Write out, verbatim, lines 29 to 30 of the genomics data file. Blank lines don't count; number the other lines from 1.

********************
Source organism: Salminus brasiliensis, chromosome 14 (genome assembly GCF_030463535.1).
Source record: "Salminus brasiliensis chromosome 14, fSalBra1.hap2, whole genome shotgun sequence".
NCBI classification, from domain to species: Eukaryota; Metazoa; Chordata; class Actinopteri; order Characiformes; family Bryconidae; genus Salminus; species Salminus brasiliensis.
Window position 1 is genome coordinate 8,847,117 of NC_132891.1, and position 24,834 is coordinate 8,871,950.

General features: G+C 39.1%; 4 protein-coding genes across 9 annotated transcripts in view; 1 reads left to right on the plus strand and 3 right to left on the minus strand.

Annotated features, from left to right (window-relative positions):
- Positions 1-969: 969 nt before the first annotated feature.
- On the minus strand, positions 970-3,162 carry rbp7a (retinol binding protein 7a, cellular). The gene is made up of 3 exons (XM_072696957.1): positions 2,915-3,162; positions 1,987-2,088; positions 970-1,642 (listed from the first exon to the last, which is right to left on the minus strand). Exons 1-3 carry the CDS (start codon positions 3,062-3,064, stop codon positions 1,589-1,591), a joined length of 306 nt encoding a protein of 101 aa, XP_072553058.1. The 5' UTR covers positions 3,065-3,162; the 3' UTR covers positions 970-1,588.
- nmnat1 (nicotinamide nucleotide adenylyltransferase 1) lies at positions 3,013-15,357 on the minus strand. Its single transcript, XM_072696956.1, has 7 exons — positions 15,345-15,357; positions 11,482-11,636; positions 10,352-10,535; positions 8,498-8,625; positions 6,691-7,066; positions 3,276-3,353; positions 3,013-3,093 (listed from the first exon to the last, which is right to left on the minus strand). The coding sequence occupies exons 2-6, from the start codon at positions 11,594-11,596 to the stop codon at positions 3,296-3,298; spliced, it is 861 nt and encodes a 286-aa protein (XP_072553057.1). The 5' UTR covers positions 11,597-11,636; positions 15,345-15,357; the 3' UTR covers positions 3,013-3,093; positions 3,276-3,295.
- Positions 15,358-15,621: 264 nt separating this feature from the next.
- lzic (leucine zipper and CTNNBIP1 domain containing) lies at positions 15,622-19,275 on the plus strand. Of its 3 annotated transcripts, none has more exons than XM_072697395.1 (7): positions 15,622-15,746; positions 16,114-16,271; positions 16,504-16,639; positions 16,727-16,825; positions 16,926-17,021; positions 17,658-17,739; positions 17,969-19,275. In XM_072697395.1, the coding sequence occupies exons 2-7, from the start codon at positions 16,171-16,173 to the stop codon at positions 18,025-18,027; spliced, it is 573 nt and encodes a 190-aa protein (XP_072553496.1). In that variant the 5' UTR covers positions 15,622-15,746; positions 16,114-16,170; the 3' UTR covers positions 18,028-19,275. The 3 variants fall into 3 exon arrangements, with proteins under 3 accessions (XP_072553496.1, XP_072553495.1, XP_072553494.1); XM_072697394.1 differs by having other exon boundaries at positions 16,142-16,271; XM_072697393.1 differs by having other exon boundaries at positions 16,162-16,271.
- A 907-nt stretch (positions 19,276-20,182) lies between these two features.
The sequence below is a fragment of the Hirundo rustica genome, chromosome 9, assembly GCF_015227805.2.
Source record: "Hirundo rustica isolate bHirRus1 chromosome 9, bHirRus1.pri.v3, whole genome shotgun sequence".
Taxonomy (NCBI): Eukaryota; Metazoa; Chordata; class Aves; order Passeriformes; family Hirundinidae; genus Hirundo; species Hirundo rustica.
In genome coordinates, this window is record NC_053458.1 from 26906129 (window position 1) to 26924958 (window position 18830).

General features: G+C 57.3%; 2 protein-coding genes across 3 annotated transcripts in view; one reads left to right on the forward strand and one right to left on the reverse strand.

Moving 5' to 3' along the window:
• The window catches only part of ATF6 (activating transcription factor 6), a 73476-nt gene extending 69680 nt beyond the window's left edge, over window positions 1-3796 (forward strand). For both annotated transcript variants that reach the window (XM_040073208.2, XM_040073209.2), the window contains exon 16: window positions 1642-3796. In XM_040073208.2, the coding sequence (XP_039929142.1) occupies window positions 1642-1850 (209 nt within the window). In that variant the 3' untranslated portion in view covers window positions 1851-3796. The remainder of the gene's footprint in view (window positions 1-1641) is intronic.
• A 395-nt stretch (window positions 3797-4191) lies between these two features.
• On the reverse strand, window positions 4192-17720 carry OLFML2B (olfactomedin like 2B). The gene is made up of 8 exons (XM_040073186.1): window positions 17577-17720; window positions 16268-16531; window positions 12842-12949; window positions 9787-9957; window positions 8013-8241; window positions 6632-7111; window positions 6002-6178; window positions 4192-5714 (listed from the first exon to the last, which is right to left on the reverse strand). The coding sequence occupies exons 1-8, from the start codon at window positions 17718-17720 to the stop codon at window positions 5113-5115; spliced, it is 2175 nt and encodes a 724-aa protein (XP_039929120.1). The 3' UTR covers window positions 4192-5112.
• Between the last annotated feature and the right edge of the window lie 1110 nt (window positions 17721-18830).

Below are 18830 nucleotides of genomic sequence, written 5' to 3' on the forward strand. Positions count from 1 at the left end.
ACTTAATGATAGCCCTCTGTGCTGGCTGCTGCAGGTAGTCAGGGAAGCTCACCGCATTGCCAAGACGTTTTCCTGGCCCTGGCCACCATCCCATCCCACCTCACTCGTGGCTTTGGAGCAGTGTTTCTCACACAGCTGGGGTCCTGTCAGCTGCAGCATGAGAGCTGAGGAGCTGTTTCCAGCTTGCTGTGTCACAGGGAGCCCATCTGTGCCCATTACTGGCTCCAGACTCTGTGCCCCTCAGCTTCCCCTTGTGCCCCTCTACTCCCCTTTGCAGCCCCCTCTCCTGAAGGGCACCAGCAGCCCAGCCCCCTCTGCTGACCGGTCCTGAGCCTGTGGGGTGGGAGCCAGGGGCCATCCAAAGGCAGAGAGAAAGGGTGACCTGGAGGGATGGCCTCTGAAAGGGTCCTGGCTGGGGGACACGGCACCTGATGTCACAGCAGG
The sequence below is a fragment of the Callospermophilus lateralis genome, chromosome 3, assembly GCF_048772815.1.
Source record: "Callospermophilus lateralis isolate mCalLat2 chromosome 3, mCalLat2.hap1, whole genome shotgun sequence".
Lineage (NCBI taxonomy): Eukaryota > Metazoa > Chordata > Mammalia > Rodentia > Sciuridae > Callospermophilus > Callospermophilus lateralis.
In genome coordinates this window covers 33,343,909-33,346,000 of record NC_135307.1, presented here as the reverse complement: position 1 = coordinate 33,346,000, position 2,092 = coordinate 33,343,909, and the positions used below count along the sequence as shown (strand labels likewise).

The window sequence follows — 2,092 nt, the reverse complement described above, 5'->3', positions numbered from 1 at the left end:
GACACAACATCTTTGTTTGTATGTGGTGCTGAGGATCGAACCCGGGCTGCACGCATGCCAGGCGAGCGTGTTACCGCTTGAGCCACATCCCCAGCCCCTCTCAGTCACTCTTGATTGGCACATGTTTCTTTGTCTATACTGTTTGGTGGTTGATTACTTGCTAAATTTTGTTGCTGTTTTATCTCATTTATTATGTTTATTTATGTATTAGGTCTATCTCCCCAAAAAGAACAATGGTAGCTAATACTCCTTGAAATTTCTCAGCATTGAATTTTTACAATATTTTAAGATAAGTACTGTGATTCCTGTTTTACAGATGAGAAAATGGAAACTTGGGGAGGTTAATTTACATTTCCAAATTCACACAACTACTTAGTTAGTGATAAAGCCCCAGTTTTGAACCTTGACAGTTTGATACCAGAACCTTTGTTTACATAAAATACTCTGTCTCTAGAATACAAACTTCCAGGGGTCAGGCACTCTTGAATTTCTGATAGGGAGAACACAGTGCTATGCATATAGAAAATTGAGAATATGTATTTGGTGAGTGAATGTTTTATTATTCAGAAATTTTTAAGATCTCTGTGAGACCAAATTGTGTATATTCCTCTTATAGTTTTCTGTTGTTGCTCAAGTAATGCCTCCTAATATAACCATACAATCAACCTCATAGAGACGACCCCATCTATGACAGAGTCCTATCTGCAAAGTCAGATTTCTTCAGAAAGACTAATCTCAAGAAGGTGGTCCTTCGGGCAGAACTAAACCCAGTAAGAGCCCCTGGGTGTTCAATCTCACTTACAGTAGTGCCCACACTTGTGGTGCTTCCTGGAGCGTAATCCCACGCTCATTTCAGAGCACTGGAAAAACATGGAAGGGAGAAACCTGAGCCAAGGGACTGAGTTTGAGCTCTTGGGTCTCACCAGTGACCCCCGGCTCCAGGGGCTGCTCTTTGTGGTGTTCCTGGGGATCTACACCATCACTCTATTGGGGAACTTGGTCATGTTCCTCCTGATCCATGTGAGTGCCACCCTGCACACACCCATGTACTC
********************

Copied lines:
The window sequence follows — 2,092 nt, the reverse complement described above, 5'->3', positions numbered from 1 at the left end:
GACACAACATCTTTGTTTGTATGTGGTGCTGAGGATCGAACCCGGGCTGCACGCATGCCAGGCGAGCGTGTTACCGCTTGAGCCACATCCCCAGCCCCTCTCAGTCACTCTTGATTGGCACATGTTTCTTTGTCTATACTGTTTGGTGGTTGATTACTTGCTAAATTTTGTTGCTGTTTTATCTCATTTATTATGTTTATTTATGTATTAGGTCTATCTCCCCAAAAAGAACAATGGTAGCTAATACTCCTTGAAATTTCTCAGCATTGAATTTTTACAATATTTTAAGATAAGTACTGTGATTCCTGTTTTACAGATGAGAAAATGGAAACTTGGGGAGGTTAATTTACATTTCCAAATTCACACAACTACTTAGTTAGTGATAAAGCCCCAGTTTTGAACCTTGACAGTTTGATACCAGAACCTTTGTTTACATAAAATACTCTGTCTCTAGAATACAAACTTCCAGGGGTCAGGCACTCTTGAATTTCTGATAGGGAGAACACAGTGCTATGCATATAGAAAATTGAGAATATGTATTTGGTGAGTGAATGTTTTATTATTCAGAAATTTTTAAGATCTCTGTGAGACCAAATTGTGTATATTCCTCTTATAGTTTTCTGTTGTTGCTCAAGTAATGCCTCCTAATATAACCATACAATCAACCTCATAGAGACGACCCCATCTATGACAGAGTCCTATCTGCAAAGTCAGATTTCTTCAGAAAGACTAATCTCAAGAAGGTGGTCCTTCGGGCAGAACTAAACCCAGTAAGAGCCCCTGGGTGTTCAATCTCACTTACAGTAGTGCCCACACTTGTGGTGCTTCCTGGAGCGTAATCCCACGCTCATTTCAGAGCACTGGAAAAACATGGAAGGGAGAAACCTGAGCCAAGGGACTGAGTTTGAGCTCTTGGGTCTCACCAGTGACCCCCGGCTCCAGGGGCTGCTCTTTGTGGTGTTCCTGGGGATCTACACCATCACTCTATTGGGGAACTTGGTCATGTTCCTCCTGATCCATGTGAGTGCCACCCTGCACACACCCATGTACTC